Dr Dave Powell joined LifeArc as our first Chief Scientific Officer earlier this year. He brings more than 27 years of experience in translational research in industry, biotech and academia. We asked him about why we are evolving the way we do our science – and the difference we hope it will make to people’s lives.
What impact is our work having?
LifeArc has been working in translational research – bridging the gap between the lab and the patient – for more than 25 years. Our work to date has led to four licensed medicines, with a further eight potential drugs in clinical trials, and another 20 in different stages of discovery and pre-clinical development by a range of partners. We helped to humanise the antibody developed into pembrolizumab (trade name Keytruda),which is now helping people with cancer around the world. We are also cautiously optimistic about lecanemab, an anti-amyloid antibody which in a recent phase 3 clinical trial, slowed dementia in people with early Alzheimer’s disease. These examples illustrate how our work is making a huge difference to people’s lives today how it could continue to do so in the near future.
Why are we evolving our approach?
Advancing new diagnostics, therapies and technologies into the clinic involves many different people and organisations – including academics in universities, small and medium biotech companies and bigger pharmaceutical companies. While this ecosystem continues to deliver life-changing benefits for many people, some groups of patients can still feel neglected and somehave no treatment options at all. As a charity, we’re guided by patient need rather than profit, which means we can invest in projects that don’t traditionally attract funding or support.
In 2021, we launched our new strategy where we set out our future ambitions on an entirely new scale. We have committed to spending £1.3 billion by 2030 to solve some of the most complex healthcare challenges.
What are Translational Challenges?
Our Translational Challenges are a key part of this strategy – big programmes of work which aim to transform people’s quality of life and save lives by revolutionising how specific diseases are detected, managed and prevented.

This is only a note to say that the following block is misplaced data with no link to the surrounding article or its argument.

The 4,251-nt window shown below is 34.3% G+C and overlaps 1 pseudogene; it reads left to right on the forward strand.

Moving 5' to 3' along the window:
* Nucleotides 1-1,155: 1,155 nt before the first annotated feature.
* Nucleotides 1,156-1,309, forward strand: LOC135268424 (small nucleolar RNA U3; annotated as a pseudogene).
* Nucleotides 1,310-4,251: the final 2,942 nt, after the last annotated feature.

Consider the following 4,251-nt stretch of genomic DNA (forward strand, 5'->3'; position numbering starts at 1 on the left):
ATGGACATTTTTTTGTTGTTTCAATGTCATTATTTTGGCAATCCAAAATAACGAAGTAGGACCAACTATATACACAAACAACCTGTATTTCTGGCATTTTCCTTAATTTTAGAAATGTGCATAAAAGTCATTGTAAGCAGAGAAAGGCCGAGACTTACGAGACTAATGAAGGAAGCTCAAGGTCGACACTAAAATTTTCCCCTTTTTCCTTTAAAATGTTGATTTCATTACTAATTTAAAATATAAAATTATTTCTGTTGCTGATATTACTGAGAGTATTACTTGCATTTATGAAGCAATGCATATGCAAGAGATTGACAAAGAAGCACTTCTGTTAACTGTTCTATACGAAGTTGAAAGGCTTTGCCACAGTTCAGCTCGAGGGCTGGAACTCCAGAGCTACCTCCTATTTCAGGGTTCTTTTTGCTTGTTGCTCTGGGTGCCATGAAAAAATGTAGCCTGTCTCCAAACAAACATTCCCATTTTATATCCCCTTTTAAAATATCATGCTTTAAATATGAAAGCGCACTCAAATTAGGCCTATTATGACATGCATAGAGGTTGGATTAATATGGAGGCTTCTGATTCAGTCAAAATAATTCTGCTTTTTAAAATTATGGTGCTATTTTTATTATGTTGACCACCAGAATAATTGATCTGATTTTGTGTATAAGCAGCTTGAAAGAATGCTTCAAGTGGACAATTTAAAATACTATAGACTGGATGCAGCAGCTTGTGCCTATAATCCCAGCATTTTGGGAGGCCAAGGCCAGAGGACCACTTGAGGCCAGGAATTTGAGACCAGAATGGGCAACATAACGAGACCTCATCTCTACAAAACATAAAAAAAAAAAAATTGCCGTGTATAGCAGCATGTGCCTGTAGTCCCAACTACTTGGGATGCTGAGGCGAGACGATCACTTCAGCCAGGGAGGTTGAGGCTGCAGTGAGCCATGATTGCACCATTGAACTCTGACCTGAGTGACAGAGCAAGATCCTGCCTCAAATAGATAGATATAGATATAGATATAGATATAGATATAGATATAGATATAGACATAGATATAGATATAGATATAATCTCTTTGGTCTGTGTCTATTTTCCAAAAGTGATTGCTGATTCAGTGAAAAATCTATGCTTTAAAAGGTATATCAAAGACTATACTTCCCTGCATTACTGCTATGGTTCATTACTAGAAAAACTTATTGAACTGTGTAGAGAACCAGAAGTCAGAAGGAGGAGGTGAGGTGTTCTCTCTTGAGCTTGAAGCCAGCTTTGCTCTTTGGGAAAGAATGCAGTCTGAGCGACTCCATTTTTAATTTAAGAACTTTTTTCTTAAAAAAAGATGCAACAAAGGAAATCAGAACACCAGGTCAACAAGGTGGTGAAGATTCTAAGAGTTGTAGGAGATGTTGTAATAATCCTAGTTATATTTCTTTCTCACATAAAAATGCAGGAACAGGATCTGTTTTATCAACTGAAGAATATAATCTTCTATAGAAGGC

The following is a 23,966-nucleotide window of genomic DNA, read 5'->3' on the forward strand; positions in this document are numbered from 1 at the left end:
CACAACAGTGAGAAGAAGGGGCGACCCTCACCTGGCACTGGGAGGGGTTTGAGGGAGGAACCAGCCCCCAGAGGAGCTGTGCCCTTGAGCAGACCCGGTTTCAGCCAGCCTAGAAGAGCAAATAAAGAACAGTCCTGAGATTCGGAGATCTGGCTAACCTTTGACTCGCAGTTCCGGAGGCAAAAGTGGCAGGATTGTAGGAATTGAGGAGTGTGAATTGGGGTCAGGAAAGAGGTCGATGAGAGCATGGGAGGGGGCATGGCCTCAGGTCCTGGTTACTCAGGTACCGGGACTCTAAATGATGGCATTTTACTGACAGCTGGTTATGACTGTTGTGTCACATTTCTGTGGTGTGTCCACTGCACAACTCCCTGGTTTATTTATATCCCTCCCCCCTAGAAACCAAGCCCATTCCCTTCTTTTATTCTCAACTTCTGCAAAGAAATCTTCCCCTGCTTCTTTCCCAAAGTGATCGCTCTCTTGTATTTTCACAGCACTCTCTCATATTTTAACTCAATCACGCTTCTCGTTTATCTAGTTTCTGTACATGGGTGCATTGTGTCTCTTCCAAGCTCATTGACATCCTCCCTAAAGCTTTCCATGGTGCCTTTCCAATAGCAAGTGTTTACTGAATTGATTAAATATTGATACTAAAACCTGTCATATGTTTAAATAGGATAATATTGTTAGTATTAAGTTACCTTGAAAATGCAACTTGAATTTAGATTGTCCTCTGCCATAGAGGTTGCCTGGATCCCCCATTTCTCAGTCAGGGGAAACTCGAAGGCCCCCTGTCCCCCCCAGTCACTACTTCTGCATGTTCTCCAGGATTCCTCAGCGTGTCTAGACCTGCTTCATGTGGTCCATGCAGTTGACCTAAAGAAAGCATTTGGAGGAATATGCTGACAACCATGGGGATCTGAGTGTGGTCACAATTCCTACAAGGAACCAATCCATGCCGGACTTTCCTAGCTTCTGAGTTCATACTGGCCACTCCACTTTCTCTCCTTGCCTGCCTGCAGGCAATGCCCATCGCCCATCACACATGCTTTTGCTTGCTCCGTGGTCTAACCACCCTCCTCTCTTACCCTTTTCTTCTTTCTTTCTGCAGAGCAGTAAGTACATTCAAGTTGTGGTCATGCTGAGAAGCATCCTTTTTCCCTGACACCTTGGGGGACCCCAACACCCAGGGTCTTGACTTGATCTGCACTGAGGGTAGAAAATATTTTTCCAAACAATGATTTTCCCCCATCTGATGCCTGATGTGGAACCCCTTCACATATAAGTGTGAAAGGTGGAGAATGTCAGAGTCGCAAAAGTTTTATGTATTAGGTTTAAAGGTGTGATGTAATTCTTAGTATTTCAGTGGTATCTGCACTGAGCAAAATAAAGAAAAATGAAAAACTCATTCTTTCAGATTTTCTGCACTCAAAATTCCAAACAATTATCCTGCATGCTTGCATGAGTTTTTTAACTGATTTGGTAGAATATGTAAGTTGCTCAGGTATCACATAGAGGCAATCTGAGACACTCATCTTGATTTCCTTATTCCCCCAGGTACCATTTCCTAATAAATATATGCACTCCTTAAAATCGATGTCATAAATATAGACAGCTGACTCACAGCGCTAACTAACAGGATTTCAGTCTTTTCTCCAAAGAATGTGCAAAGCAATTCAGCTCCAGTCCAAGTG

We’re investing between £50 million and £100 million in each Translational Challenge, pursuing our own scientific research and working with other partners to connect and unlock the potential of scientific innovations to solve urgent healthcare problems.
Our mix of science, commercial know-how and funding combined with our status as an independent and self-funded charity means we can act as a catalyst for change and non-competitive partner bringing public, private and third sector organisations together.
Each Translational Challenge will focus on complex areas of healthcare need – which, for a variety of reasons, has not delivered benefits for patients to the same extent as other areas. This could be a condition such as motor neuron disease or a broader area such as chronic respiratory infection that affect people living with cystic fibrosis and bronchiectasis. Individual challenges could be enveloped into a wider theme, such neurodegeneration or global health.
How much are we investing in Translational Challenges?
We have committed to spend around £600 million on the Translational Challenges between now and 2030. Typically, this will be around £50 million to £100 million per challenge and this will be amplified through investment and collaboration from other partners. They will be long-term collaborative programmes that are shaped by what patients tell us they need.
This year we launched challenges in both chronic respiratory infection and motor neuron disease, and we will be launching more in 2023.
How have things evolved internally as a result?
LifeArc is quite unique because as well as proving funding, we also have in-house scientists who carry out research in our own labs.
And since we launched our new strategy, we’ve evolved the way we do our science to ensure we are in the best support the delivery of the Translational Challenges.
We’re expanding our platform capabilities in certain areas where we are particularly strong – for example, our antibody and small molecule drug development work. We’re also building our capabilities where we have less expertise, including creating a new Data Sciences function to ensure our projects have the best decision-making data possible.
We’ve changed how we work together – we have set up more flexible teams to oversee the delivery of each translational challenge. These teams will galvanise our efforts in each area by forging external collaborations and leveraging our internal capabilities and expertise to achieve common goals.
How do you feel about the future?
I’m really excited, both for LifeArc as a whole and for the science team. It’s an amazing opportunity – we have up to £600 million to address unmet healthcare needs and make a huge impact on people’s lives. We will develop the skills and knowledge of our science team to deliver this vision. They make us exceptional – and the passion and dedication of our team will help us to deliver that real impact on patients’ lives.
We’ve got the finances, the people, the vision and the desire to deliver these Translational Challenges. I think our model is almost unique, and it’s one of the reasons I joined LifeArc earlier this year.
I’m proud to be leading this amazing team.
Join us today
We’re growing as an organisation – and it’s a great time to come and join us!
Take a look at our current vacancies to find out more – and see how you can help us make a difference to patients’ lives.